House mover activity stalls
Figures released by Lloyds Bank said 155,000 people moved home in the first six months of the year. This was 9% lower than the same period a year ago, it said.
However, this figure is 32% higher than 2009, when the market bottomed out.
Since the recession the first-time buyer market has improved at a much faster rate. This means the proportion of all mortgages taken out by existing homeowners has fallen from 72% in 2004 to 54% today.
Many would-be movers have been deterred by the increasing deposit needed to move up the property ladder. An average property for a ‘second stepper’ requires a deposit of £90,000, a figure that rises to more than £175,000 in London.
The average price paid by a homemover has increased by a quarter during the past five years from £208,654 in 2010 to £261,524 today. This represents an increase of £52,869, equivalent to a monthly rise of £881.
Changes to stamp duty have provided some respite for movers. Lloyds Bank said the changes had saved the average homeowners £4,769.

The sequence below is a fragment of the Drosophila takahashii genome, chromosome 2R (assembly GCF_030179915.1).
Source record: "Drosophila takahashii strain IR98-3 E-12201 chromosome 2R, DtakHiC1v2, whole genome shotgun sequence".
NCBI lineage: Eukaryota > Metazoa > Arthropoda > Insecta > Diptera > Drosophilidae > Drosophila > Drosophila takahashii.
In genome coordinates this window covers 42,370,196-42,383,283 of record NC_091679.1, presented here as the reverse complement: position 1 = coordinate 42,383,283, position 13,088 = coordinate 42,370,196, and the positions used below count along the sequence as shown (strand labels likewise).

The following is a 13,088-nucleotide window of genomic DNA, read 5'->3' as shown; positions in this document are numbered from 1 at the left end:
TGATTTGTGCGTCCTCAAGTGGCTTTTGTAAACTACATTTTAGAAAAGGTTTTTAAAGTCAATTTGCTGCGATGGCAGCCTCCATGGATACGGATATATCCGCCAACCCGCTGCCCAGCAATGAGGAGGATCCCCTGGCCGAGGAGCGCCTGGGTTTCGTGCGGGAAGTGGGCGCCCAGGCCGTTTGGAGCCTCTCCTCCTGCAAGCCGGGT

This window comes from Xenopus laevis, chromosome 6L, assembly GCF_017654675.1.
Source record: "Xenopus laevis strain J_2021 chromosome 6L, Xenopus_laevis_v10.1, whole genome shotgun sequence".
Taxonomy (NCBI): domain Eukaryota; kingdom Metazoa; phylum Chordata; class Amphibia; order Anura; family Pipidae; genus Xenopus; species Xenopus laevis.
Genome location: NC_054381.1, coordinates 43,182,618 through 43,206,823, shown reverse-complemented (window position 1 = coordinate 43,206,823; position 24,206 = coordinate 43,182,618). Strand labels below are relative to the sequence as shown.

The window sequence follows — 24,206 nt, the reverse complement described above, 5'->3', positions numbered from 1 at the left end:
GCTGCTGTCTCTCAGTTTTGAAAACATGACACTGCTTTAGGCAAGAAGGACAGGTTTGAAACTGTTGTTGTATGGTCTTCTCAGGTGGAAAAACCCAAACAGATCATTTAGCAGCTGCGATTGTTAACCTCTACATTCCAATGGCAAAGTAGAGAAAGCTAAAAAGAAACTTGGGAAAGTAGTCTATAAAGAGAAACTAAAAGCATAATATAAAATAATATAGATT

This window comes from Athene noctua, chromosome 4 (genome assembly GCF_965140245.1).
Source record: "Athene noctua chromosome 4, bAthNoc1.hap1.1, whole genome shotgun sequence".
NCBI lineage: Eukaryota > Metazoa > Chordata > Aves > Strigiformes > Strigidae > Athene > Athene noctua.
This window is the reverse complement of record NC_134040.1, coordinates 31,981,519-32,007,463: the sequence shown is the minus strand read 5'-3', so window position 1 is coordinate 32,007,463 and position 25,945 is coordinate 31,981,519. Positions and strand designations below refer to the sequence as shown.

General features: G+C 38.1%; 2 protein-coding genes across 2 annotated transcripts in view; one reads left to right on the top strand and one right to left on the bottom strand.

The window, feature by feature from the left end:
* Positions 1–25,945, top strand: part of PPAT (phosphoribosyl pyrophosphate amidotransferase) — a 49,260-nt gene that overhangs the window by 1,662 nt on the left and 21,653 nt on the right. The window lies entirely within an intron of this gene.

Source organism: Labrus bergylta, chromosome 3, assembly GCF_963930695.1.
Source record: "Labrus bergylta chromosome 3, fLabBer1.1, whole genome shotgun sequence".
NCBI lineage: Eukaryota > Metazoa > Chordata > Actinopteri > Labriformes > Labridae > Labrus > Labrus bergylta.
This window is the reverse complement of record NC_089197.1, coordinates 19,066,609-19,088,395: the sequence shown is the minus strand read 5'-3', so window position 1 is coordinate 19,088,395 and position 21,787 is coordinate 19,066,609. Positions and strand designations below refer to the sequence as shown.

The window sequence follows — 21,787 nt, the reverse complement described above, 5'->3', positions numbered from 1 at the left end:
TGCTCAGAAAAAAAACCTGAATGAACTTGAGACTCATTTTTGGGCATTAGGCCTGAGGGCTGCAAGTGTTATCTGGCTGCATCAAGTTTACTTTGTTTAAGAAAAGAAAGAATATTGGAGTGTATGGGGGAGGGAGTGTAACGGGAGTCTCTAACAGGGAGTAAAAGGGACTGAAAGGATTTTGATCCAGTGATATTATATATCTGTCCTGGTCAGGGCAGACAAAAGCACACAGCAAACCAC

But movers in London have seen less benefit from the changes. The typical Londoner has seen stamp duty charges fall just £142, from £14,786 down to £14,644.
Andrew Mason, Lloyds Bank mortgages director, said: “There was a modest decline in the number of homemovers in the first half of the year compared with 2014, which was in line with the general softening in housing market activity.
“Whilst the number of homemovers has risen significantly since 2009, it remains well below previous levels and has recovered less strongly than first-time buyer numbers. This is likely to partly reflect the high costs associated with moving home, as well as highlighting the difficulties that homeowners can face in finding somewhere suitable to move to due to the shortage of properties available for sale.”